mechanical obstructions

Old 02-14-02, 01:31 PM
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mechanical obstructions

I'm in the planning stage of finishing my basement. I've got a general idea on the floor layout I would like, but I'm unsure on the best way to deal with pipes and conduit in several spots.

1) There is a lot electrical conduit running perpendicular to (and just under) the joists. The easiest solution seems to be running 2x4 furring perpendicular to the joists to provide a gap for the conduit? This cuts into my headroom by 2 inches, but i believe that will not be a problem based on the code in my town.

2) In several spots, electrical conduit runs lengthwise along the underside of a joist. I was thinking I will have to move those sections to the side of the joist to get them out of the way for my 2x4 furring strips. However, another idea just passed along to me is attaching 2x4 sections lengthwise to each side of this joist. The furring strip coming in perpendicularly would in this case attach to the 2x4 side strip and end, allowing the conduit to stay where it is. Any comments?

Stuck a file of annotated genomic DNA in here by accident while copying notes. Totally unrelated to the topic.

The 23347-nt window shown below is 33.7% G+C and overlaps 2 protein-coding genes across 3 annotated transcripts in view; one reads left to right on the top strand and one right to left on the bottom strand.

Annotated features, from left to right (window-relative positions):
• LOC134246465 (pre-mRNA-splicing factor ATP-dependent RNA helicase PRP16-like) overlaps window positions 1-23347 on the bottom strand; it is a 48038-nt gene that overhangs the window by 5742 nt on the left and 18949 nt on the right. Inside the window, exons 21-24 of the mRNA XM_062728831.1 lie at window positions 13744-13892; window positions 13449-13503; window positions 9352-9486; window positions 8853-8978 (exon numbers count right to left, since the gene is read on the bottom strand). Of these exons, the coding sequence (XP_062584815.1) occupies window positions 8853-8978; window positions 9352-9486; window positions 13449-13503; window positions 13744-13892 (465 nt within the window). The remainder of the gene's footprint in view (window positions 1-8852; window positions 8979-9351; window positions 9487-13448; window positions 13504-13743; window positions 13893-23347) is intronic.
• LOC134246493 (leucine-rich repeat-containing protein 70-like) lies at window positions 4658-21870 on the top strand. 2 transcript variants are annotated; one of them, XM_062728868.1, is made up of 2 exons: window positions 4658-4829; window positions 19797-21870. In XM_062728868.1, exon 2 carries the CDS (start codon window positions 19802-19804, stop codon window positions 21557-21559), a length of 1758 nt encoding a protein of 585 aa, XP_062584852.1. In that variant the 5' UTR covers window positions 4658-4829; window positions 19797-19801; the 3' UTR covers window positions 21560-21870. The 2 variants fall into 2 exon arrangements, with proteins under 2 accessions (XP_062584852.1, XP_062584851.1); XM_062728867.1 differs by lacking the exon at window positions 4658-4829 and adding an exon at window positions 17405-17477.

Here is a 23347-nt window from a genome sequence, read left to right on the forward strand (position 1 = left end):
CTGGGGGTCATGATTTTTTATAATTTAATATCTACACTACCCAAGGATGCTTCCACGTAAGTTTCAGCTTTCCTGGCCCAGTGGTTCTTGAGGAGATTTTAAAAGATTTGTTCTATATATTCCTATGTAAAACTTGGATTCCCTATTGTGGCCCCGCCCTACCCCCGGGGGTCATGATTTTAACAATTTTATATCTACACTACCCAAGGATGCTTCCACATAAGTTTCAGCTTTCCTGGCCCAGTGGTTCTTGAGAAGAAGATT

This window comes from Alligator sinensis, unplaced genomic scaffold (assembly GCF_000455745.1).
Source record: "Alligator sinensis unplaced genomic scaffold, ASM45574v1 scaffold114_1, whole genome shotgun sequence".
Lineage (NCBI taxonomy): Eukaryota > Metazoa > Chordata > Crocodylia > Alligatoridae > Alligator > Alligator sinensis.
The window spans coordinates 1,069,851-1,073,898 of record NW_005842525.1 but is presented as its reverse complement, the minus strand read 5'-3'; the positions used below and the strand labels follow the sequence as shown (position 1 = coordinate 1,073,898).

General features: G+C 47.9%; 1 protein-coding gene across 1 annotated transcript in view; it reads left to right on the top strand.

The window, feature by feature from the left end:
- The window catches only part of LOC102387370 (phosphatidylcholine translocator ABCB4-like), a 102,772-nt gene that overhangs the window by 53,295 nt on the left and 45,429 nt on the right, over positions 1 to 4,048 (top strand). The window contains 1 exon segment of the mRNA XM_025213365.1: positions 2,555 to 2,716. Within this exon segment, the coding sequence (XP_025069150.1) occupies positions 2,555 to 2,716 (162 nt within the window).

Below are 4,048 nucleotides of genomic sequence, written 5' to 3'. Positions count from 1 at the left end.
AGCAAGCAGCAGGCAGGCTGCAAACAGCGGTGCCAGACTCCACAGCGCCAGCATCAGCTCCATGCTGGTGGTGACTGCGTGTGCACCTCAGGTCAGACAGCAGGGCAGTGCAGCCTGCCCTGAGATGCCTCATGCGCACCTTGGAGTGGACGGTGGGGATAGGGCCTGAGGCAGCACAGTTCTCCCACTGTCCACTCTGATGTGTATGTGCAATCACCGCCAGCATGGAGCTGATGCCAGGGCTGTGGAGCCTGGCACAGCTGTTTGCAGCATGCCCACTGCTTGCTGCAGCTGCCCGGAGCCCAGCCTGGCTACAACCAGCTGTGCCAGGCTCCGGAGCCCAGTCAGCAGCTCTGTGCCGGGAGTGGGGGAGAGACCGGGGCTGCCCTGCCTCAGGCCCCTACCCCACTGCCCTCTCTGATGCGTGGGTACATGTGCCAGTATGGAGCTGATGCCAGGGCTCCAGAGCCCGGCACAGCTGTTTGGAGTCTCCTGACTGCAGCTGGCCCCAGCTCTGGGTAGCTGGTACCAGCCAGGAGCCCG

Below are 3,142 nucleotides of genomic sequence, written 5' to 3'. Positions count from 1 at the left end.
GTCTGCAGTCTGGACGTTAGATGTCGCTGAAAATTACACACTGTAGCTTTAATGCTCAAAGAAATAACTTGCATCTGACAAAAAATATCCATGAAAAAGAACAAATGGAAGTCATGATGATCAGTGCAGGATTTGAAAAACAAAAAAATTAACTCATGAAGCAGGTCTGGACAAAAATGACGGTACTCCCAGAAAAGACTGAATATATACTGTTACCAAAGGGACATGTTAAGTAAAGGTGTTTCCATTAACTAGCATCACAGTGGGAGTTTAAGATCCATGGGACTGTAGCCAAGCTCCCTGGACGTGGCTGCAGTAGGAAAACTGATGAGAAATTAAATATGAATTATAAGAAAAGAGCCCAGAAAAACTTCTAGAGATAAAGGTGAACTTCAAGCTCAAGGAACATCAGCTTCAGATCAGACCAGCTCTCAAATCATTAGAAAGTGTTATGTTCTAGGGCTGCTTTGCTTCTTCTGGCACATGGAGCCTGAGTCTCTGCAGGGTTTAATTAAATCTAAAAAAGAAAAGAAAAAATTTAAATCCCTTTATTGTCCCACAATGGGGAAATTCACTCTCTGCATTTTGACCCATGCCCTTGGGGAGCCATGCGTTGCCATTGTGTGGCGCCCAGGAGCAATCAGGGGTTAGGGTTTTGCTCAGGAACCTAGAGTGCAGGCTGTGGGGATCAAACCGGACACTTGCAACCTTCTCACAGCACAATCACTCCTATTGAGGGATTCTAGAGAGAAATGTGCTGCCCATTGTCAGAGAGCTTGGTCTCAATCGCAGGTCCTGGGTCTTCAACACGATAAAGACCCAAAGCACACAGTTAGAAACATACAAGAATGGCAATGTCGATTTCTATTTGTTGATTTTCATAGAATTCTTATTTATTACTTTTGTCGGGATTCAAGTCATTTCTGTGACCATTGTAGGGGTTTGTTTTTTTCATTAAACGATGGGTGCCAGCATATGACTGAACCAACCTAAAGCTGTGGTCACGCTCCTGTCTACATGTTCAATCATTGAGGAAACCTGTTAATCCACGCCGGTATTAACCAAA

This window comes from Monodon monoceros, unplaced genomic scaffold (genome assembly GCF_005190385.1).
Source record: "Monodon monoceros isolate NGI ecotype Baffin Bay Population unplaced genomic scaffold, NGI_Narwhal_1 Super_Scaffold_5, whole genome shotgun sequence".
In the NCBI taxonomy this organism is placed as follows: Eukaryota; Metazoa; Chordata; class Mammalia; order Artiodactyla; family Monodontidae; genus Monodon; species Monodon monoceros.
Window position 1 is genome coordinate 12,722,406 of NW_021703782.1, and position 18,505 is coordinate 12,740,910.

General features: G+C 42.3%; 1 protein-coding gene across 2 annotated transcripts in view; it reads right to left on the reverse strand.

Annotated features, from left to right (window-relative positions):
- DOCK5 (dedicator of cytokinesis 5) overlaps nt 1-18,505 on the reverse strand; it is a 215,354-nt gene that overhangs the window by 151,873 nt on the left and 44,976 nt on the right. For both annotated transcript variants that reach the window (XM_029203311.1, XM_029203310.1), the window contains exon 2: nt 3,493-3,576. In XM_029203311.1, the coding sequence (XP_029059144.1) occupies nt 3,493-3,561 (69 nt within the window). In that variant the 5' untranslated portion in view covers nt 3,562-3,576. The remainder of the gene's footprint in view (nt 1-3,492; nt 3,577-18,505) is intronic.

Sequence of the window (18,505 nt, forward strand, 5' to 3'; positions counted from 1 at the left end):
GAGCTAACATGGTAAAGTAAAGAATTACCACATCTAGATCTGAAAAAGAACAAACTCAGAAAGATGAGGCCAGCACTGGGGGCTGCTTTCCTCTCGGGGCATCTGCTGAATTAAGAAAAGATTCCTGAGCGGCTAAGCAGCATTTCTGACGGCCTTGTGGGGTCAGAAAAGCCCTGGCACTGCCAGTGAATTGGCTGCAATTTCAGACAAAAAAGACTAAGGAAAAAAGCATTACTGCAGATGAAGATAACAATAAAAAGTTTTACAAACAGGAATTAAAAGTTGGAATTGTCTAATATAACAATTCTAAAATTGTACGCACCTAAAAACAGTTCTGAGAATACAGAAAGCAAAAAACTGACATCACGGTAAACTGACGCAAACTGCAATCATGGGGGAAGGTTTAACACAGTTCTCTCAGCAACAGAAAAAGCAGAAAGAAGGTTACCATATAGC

3) There is one pipe that I definitely want to move, but I'm not sure what it is. It runs down from first floor and into a pit similar to that of the sump pump, but it is not the sump. The output line from this pit merges into the large pipe (sewer, i believe) that eventually exits the basement. So, I'm thinking this might be a sewer overflow line or something. Does anyone know what this is and what i need to do before I open this pipe to move a section of it?

One comment on the building permit. Reading several back through several threads on this forum, i found a good discussion on reasons for obtaining a permit. I really want to go the legal route -- i feel that the fee itself is not bad, and i need to see if these tax breaks apply in my area (that was a surprise to me!). My biggest complaint about the permit route is that, from my understanding, my real estate taxes will be affected by the increased value of my house. Am I wrong on this? I'm just surprised this cost wasn't brought up in the earlier discussion.

Thanks for any ideas or feedback anyone can provide.

Old 02-16-02, 07:51 PM
Join Date: Aug 2000
Location: USA
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Abiding by local building codes

It is very important that you adhere to local codes. This assures that the job is done properly and safely. There was a recent post that indicated a basement remodel done without a building permit either had to be brought to code or torn out before the house could be sold. Yes, the property taxes will go up a bit, but that is the way it is. It is very important that the job be done properly.

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